I found a hidden preference for disabling rubberband scrolling with strings /System/Library/Frameworks/*.framework/Versions/*/* 2> /dev/null | grep -iE '(rubb|elastic)' | grep -v ' ' | sort | uniq: defaults write -g NSScrollViewRubberbanding -bool false It should take effect after reopening applications. It doesn't seem to affect web views like Safari ...
The difference is likely to do with the architecture and interprocess communication choices of each browser. Modern web browsers render pages in separate processes. Apple has a framework called IOSurface that provides a streamlined way for one process to pass an image to another process. This framework was introduced in Mac OS X 10.6, aka Snow Leopard, for ...
In "System Preferences > General" There are three options for "Showing scroll bars". From your description, it sounds like you have the default settings of "Automatically based on mouse or trackpad" You may find "When Scrolling" or "Always" more to your liking. I'm an old school Mac user, so I have it set to always. That setting solves this problem and ...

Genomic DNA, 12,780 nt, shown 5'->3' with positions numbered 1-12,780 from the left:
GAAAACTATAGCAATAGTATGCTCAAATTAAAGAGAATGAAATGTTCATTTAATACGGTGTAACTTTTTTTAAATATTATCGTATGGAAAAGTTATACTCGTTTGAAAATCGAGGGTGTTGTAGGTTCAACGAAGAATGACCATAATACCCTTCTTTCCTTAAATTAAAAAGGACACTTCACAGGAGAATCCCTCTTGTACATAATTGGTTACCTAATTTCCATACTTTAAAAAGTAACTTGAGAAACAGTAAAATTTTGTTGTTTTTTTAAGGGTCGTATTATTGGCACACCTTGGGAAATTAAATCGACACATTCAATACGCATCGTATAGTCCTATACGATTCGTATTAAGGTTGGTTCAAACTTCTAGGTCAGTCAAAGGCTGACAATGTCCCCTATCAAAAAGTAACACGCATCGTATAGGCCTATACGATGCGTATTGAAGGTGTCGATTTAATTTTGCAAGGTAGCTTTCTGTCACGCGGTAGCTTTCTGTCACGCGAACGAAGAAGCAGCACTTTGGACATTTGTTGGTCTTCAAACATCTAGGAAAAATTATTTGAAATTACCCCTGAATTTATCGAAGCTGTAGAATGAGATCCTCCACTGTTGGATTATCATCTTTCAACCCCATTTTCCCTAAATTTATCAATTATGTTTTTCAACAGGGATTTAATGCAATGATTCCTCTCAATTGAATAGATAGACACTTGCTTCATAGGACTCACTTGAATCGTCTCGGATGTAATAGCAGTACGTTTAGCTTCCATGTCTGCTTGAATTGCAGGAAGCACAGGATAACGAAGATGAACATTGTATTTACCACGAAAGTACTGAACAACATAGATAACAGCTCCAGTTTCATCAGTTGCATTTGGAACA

It depends on what type of mouse you're using, but on my magic mouse, I can scroll the storyboard in any direction by dragging one finger over the mouse. You can also move it around with the command key and arrow keys: ⌘ → Scroll right ⌘ ← Scroll left ⌘ ↓ Scroll down ⌘ ↑ Scroll up Note that you'd have to give the storyboard focus first, by ...
Smart Scroll will help you here. Though it has many features, one of it is grab and scroll, which is exactly what you need.
Tap the Status Bar at the top of the screen. In Safari, Mail, Contacts, and many other apps, tap the status bar at the top of the screen — which displays the network information, time, and battery level — to scroll quickly to the top. Source: http://www.apple.com/iphone/tips/